There was an emotional ceremony at Pike Park at the aptly named Santos Rodriguez Recreation Center Saturday morning.
Bessie Rodriguez stood in front of the statue of her son surrounded by a sea of support.
She didn’t speak publicly during the ceremony for her son, but her silent gratitude and sorrow spoke volumes.
“I think that this statue allows his memory and what happened to live on,” said Fonya Mondell, with Dallas Park & Recreation, Council District 2.
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The spot of that statue was once a swimming pool in Pike Park that Santos Rodriguez visited as a child.
This sculpture is how he looked when in 1973 a Dallas police officer pulled him and his brother from their home, accused them of an $8 theft from a vending machine, and shot and killed the teenager.
“So much change happened because of this. The marches that happened, and the political activism from the Hispanic community really helped make a change in where we’re at today, with their voices being heard,” said Mondell.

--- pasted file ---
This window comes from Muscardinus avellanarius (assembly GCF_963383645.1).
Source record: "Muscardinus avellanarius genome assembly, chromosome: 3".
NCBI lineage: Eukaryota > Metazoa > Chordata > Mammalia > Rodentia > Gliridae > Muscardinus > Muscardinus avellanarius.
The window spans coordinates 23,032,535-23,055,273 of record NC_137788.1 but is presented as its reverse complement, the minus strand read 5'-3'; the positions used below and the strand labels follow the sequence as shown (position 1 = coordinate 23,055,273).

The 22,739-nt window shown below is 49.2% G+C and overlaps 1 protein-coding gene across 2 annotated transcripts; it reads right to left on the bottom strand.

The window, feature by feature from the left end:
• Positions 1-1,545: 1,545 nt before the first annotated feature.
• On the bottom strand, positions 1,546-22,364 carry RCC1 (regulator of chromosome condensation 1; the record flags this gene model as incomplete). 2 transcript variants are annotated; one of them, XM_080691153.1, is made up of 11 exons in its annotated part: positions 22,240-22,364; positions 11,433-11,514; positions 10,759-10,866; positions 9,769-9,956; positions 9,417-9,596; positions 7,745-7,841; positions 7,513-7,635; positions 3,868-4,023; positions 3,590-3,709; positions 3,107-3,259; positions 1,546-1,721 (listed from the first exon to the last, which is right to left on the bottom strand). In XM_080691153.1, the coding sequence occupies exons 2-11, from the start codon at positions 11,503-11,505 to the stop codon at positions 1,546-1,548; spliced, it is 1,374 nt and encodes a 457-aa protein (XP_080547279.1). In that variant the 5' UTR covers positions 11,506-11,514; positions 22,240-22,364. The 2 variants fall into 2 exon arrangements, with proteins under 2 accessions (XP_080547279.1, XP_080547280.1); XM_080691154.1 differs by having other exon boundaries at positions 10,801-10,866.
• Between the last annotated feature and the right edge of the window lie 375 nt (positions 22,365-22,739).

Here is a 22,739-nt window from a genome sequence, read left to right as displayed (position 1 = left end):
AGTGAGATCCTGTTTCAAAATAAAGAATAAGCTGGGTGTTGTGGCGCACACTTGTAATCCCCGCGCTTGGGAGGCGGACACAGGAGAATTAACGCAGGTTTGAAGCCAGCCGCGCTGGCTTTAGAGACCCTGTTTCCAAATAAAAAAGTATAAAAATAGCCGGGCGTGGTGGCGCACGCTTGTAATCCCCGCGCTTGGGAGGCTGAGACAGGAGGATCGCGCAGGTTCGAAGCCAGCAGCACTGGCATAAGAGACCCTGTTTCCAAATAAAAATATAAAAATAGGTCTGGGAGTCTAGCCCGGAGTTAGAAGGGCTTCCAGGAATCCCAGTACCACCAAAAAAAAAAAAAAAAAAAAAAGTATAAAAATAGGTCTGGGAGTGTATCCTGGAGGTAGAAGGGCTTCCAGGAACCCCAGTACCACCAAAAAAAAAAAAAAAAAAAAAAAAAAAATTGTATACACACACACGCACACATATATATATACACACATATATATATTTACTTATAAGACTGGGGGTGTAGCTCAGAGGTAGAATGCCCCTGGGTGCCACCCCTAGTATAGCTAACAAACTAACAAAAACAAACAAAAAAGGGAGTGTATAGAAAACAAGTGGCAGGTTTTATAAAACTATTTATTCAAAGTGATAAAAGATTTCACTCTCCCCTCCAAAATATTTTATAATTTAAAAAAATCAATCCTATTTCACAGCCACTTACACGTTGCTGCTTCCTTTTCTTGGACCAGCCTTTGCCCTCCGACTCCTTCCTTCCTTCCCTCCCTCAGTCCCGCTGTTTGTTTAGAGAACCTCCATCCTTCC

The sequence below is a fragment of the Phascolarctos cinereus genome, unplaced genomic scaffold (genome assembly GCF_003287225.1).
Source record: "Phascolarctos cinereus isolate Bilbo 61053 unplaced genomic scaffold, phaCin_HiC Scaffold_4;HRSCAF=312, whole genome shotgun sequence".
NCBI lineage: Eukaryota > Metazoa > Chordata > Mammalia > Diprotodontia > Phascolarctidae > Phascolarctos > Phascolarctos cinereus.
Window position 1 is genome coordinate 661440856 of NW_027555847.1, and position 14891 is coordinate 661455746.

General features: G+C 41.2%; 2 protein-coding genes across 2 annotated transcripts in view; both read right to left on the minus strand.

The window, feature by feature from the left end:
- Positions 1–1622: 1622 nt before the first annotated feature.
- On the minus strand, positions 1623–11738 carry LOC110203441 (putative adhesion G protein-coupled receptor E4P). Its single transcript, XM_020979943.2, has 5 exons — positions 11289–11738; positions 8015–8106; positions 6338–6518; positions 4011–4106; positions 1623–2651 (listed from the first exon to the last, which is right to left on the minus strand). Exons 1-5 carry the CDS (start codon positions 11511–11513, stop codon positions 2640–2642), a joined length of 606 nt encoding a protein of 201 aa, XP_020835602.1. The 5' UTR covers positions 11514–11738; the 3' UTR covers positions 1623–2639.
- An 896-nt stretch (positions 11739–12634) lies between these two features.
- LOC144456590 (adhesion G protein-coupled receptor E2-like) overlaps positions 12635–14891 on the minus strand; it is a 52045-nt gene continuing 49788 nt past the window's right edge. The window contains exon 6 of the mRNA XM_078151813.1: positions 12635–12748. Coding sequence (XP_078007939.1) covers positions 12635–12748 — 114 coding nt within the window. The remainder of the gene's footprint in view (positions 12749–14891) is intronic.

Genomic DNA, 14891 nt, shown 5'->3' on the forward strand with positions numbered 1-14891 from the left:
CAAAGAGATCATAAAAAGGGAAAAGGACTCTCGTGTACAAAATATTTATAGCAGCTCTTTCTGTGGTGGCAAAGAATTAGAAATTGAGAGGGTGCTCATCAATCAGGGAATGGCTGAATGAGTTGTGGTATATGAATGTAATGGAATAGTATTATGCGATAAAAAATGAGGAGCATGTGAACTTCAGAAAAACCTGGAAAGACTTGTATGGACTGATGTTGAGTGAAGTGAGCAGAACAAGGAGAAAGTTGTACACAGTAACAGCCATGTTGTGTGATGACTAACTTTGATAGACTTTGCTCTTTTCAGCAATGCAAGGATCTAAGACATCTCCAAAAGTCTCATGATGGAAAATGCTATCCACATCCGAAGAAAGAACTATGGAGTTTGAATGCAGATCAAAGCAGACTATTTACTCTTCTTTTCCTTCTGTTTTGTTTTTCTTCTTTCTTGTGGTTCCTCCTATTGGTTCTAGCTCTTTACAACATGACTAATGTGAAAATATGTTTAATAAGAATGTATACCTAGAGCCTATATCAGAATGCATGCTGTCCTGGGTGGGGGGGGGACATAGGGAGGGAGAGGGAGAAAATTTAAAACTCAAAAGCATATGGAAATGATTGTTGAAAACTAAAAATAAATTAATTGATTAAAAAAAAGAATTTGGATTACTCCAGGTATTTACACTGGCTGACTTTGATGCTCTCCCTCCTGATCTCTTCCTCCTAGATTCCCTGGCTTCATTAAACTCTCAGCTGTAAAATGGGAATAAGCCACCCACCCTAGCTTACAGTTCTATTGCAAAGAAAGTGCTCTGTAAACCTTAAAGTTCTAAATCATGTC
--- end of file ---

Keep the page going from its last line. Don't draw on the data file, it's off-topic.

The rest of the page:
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City leaders, including Dallas Mayor Eric Johnson, spoke to Bessie Rodriguez, who sat quietly in the crowd.
Dallas City Councilmember Jesse Moreno, who grew up in East Dallas, has gotten to know her over the years.
“She’s getting older and she’s had medical issues in the past, and I’ve never seen her glow like I have this week. For her to be here in front of the statue and take it all in, was all worth it,” said Moreno.
The artist behind the memorial statue spoke during Saturday’s ceremony.
He wants the family to know that they have not been forgotten - and that people in Dallas, and across the country, still care.
Rodriguez’s family said Santos continued to tell the police officer that he was innocent, up until his death.
The officer was convicted of murder with malice, but only served two years of a five-year sentence.